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Is there a way to block offline browsers (like Teleport Pro, Webzip, etc...) that are showed in the logs as "Mozilla"?

Example: Webzip is showed in my site logs as "Mozilla/4.0 (compatible; MSIE 8.0; Win32)"

Teleport Pro is showed in my site logs as "Mozilla/4.0 (compatible; MSIE 7.0; Windows NT)"

I did some tests using the .htaccess file but they all ended up with my browser blocked (Mozilla and Chrome) and of course I don't want to block normal visitors but just the bandwith leechers (that also eat alot of CPU/RAM with theyr requests), plus looks like that this offline browsers even ignore the robots.txt file. Anyone know a way to identify them and block them? If is possible give me examples.

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Why do you want to? –  Tom O'Connor Jan 3 '13 at 10:08
    
@TomO'Connor I think he wants to block them. –  Buttle Butkus Jan 3 '13 at 10:10
    
Yes, but why? –  Tom O'Connor Jan 3 '13 at 10:10
    
@TomO'Connor Could be all kinds of reasons. Maybe he's got large files that they're downloading, eating up bandwidth. –  Buttle Butkus Jan 3 '13 at 10:11
    
The answer is easy i don't want to pay for more bandwidth or for a more expensive server. –  Alex Jan 3 '13 at 11:35
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3 Answers

Short Answer: No

Long Answer:...

Most "Offline Browsers"/Scrapers just download the raw HTML/JS/CSS to be processed by the browser later. These, if their User-Agent Strings look like Legit "Online Browsers" that's all you have to go by and thus can't block them.

If they were to execute javascript on their scrape (usefull for sites that use javascript to load parts of the page etc.) then you can test their JavaScript API to see what features they have and target them this way. However this is pretty much pointless as they are likely to use a system like WebKit which other legit browsers also use.

Some Scrapers may abide by the Robots.txt file however they are more likely to be the scrapers like Google Search/Cache and not "Offline Browsers".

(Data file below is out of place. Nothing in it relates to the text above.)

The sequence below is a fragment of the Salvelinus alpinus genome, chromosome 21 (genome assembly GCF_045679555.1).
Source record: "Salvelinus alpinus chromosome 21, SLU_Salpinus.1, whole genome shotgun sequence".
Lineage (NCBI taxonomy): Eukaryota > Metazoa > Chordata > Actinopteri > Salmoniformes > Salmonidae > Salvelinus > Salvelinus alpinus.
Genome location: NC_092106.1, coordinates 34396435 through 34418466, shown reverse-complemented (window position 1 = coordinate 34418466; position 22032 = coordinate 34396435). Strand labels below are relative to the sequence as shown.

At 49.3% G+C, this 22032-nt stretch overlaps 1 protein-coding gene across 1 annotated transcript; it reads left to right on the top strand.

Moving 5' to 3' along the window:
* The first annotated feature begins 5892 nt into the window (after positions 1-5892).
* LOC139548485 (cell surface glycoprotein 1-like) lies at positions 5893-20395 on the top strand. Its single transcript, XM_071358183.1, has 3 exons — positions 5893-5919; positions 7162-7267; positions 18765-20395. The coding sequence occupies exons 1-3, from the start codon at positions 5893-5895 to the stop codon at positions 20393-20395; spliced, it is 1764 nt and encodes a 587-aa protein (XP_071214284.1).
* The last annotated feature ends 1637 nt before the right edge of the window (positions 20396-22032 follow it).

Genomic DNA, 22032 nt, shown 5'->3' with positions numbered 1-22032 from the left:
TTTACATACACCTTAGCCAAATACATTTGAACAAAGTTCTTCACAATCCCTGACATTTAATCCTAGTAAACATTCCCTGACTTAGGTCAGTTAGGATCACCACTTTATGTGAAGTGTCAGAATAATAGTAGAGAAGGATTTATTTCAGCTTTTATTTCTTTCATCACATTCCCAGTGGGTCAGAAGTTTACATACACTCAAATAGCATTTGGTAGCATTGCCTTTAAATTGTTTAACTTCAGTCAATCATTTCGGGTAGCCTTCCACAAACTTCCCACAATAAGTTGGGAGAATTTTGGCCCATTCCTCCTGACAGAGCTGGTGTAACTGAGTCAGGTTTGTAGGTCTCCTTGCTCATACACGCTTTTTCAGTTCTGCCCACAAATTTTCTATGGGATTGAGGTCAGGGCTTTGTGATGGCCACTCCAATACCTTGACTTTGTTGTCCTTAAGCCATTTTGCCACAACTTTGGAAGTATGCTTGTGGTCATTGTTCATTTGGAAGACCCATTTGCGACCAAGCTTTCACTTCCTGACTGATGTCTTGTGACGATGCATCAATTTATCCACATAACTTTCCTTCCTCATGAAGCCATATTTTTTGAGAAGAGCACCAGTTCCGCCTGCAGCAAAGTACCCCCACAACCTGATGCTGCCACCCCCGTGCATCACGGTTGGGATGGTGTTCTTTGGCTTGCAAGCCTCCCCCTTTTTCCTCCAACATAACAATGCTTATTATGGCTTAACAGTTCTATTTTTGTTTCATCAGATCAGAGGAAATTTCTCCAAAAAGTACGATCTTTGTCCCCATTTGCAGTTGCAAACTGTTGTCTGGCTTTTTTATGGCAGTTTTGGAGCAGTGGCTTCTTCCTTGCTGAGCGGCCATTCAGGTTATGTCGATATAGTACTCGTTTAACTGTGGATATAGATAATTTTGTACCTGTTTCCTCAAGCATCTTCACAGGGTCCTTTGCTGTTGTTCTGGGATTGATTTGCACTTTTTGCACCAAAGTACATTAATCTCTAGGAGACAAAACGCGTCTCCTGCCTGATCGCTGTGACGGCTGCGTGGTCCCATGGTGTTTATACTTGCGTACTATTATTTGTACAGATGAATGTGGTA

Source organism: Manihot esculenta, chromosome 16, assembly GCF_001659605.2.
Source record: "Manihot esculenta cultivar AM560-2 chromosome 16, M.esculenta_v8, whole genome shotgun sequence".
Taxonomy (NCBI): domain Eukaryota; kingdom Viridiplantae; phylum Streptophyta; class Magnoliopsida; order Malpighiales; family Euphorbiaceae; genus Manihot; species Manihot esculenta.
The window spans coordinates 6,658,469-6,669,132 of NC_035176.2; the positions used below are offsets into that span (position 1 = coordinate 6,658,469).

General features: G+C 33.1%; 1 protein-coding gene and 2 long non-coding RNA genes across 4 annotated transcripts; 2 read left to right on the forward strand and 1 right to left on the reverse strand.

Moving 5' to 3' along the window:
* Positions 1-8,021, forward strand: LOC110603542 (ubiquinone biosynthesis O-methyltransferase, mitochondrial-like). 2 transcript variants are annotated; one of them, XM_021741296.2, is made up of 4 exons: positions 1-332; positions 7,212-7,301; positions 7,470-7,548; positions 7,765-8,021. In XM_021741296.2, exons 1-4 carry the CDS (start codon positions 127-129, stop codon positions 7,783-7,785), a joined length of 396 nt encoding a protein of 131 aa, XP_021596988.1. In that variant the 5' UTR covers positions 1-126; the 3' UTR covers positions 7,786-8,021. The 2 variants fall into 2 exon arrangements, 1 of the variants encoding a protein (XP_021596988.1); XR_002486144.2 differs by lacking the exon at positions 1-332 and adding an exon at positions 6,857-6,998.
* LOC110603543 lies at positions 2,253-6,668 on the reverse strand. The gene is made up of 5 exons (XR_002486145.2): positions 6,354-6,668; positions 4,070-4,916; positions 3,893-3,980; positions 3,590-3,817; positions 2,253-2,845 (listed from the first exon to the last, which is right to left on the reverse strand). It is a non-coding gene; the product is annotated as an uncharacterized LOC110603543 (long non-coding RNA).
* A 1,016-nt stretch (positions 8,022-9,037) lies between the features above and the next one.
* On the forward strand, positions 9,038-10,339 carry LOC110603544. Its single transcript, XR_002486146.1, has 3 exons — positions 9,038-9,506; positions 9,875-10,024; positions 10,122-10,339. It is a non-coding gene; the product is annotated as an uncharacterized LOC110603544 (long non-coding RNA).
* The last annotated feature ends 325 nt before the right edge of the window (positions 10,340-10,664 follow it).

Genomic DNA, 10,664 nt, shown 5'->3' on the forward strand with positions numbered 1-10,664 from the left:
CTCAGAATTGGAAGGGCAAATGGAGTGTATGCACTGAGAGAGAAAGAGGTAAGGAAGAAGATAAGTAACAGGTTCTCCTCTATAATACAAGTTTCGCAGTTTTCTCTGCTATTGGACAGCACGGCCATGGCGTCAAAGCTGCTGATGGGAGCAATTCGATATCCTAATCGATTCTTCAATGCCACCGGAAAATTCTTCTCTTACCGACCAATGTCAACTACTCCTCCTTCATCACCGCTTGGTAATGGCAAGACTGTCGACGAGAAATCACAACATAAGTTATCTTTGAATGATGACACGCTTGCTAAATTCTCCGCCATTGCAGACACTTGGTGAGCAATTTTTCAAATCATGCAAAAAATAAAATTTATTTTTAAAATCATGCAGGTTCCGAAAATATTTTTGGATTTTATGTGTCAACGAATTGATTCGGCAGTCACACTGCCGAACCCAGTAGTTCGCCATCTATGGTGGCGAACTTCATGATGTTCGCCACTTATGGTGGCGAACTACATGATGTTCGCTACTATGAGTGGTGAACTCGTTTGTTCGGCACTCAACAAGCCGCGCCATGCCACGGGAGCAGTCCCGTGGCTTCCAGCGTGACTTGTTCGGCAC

The last method is to use authentication that the downloads hide behind. This is effective so long as the user for the offline scraper doesn't provide it with an authenticated session.

Hope that helps :)

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I don't really have a good answer, just some ideas. But it's an interesting question. I don't think the answer is simple, except if someone else has put a ton of work into writing a program to do it. If they don't want to tell you they're robots, they don't have to. You would have to use some kind of tricks to see if they are.

Maybe you could put an invisible link at the top of the page, one a human wouldn't be able to follow, and then block anyone who does follow it.

By invisible, I mean put it into an html comment. I don't know enough about offline browsers to know if they are smart enough not to follow links inside html comments.

Anyone who follows a new link exactly every x seconds is also a robot. Block them.

Stuff like that.

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You have the privilege edit other people's posts, it's much more constructive to do so than make fun of them. –  Iain Jan 3 '13 at 10:03
    
@lain so now you're following me around, huh? I thought what he said was funny, that's all. I wasn't making fun of anyone. Honestly, I thought "bandwitch" might be like "automagically". –  Buttle Butkus Jan 3 '13 at 10:09
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If you need to protect your large downloads then the best way to handle that is to put them behind a logon. As you found out, messing with blocking via htaccess or robots against the user agent will run the risk of blocking legitimate traffic.

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